... with undecideds, I think Nate Silver's explanation makes the most sense:

My other annoyance with the punditry is that they seem to weight all segments of the debate equally. There were eight segments in this debate: bailout, economy, spending, Iraq, Afghanistan, Iran, Russia, terrorism. The pundit consensus seems to be that Obama won the segments on the bailout, the economy, and Iraq, drew the segment on Afghanistan, and lost the other four. So, McCain wins 4-3, right? Except that, voters don't weight these issues anywhere near evenly. In Peter Hart's recent poll for NBC, 43 percent of voters listed the economy or the financial crisis as their top priority, 12 percent as Iraq, and 13 percent terrorism or other foreign policy issues. What happens if we give Obama two out of three economic voters (corresponding to the fact that he won two out of the three segments on the economy), and the Iraq voters, but give McCain all the "other foreign policy" voters? ... By this measure, Obama "won" by 14 points, which almost exactly his margin in the CNN poll.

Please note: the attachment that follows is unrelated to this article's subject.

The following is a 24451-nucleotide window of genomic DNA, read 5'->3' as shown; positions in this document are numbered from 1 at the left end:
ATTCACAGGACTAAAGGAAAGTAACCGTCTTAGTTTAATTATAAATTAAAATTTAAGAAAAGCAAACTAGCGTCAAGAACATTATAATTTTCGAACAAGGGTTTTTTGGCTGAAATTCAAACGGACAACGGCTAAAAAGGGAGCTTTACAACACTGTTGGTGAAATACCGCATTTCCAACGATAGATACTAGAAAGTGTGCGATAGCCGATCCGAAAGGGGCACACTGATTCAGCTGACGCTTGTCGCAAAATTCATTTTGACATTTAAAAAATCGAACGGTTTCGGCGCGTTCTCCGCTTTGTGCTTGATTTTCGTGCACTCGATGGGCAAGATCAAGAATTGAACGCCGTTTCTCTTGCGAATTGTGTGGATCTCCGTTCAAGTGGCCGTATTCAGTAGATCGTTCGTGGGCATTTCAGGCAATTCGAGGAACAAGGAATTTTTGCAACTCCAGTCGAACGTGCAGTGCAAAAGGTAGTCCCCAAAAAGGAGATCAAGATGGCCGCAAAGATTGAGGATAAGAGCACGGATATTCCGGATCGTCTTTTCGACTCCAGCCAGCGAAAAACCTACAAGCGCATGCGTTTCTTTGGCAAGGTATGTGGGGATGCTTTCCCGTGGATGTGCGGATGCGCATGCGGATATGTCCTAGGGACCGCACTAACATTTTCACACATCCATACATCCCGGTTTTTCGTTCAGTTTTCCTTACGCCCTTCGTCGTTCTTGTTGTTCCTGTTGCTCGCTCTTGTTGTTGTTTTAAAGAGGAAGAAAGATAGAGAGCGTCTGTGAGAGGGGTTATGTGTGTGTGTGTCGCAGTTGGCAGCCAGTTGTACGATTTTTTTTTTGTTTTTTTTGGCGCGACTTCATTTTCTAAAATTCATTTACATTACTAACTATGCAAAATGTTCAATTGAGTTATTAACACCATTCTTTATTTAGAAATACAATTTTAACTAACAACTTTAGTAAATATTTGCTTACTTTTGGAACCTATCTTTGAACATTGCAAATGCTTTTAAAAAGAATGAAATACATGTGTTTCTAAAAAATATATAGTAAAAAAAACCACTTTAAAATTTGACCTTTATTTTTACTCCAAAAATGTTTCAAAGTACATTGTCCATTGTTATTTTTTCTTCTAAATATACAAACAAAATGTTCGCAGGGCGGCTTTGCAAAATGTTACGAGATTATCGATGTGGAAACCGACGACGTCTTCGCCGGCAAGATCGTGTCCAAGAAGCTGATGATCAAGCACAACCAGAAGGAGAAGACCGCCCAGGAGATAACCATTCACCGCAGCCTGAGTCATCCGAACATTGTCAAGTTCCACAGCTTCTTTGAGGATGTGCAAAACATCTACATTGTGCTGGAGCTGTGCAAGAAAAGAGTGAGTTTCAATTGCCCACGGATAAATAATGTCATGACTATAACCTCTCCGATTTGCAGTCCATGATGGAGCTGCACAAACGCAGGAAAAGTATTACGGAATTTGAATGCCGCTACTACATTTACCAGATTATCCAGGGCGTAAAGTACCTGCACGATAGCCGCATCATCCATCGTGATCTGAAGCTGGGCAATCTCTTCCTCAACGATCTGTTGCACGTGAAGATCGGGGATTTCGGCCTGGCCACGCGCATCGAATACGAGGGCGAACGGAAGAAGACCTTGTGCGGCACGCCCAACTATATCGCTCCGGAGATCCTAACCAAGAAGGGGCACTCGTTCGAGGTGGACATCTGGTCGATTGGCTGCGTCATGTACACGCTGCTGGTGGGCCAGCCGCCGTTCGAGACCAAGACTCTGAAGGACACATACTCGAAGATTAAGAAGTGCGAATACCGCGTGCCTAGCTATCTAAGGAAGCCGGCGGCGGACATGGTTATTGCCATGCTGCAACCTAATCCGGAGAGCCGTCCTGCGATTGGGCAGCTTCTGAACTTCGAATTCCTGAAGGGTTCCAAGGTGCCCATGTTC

If these numbers show up in wider polling, it seems like awfully bad news for McCain. If he can't get a bump from last night's showing, which struck me as a pretty strong, I think it's going to be awfully difficult for him to get a bump of any sort across the run of debates. It's hard to envision him turning in a vastly better performance where the focus is explicitly on domestic policy (if you thought we heard a little too much about earmarks last night, just you wait ...), and of course there's the looming Palin-Biden fiasco for his campaign to weather as well. If undecided voters didn't like what they saw from McCain last night, I don't know what, exactly, his campaign can do - given his range and limitations as a politician, and the obvious weakness of his running mate - to win them over going forward.

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